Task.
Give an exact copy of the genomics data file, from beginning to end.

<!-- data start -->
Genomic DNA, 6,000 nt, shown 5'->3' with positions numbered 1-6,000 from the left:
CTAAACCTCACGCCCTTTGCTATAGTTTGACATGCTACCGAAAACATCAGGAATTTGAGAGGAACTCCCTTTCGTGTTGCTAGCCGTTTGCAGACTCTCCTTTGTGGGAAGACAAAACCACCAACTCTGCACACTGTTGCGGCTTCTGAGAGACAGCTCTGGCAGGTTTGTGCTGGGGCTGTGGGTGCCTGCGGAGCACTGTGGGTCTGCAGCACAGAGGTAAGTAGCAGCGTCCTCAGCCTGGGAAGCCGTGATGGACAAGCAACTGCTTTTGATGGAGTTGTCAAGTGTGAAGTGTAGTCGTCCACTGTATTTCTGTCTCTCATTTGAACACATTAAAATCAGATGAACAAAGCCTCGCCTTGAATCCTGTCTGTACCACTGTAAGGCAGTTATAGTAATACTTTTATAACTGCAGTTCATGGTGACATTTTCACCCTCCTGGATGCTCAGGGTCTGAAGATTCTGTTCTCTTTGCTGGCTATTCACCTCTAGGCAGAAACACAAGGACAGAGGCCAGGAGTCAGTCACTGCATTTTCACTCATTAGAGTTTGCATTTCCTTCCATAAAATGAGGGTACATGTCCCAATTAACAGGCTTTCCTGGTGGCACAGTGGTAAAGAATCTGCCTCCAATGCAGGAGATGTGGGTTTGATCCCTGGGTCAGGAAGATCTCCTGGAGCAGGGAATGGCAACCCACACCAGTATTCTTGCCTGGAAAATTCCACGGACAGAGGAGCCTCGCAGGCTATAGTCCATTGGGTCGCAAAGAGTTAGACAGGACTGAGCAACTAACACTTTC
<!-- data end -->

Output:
Genomic DNA, 6,000 nt, shown 5'->3' with positions numbered 1-6,000 from the left:
CTAAACCTCACGCCCTTTGCTATAGTTTGACATGCTACCGAAAACATCAGGAATTTGAGAGGAACTCCCTTTCGTGTTGCTAGCCGTTTGCAGACTCTCCTTTGTGGGAAGACAAAACCACCAACTCTGCACACTGTTGCGGCTTCTGAGAGACAGCTCTGGCAGGTTTGTGCTGGGGCTGTGGGTGCCTGCGGAGCACTGTGGGTCTGCAGCACAGAGGTAAGTAGCAGCGTCCTCAGCCTGGGAAGCCGTGATGGACAAGCAACTGCTTTTGATGGAGTTGTCAAGTGTGAAGTGTAGTCGTCCACTGTATTTCTGTCTCTCATTTGAACACATTAAAATCAGATGAACAAAGCCTCGCCTTGAATCCTGTCTGTACCACTGTAAGGCAGTTATAGTAATACTTTTATAACTGCAGTTCATGGTGACATTTTCACCCTCCTGGATGCTCAGGGTCTGAAGATTCTGTTCTCTTTGCTGGCTATTCACCTCTAGGCAGAAACACAAGGACAGAGGCCAGGAGTCAGTCACTGCATTTTCACTCATTAGAGTTTGCATTTCCTTCCATAAAATGAGGGTACATGTCCCAATTAACAGGCTTTCCTGGTGGCACAGTGGTAAAGAATCTGCCTCCAATGCAGGAGATGTGGGTTTGATCCCTGGGTCAGGAAGATCTCCTGGAGCAGGGAATGGCAACCCACACCAGTATTCTTGCCTGGAAAATTCCACGGACAGAGGAGCCTCGCAGGCTATAGTCCATTGGGTCGCAAAGAGTTAGACAGGACTGAGCAACTAACACTTTC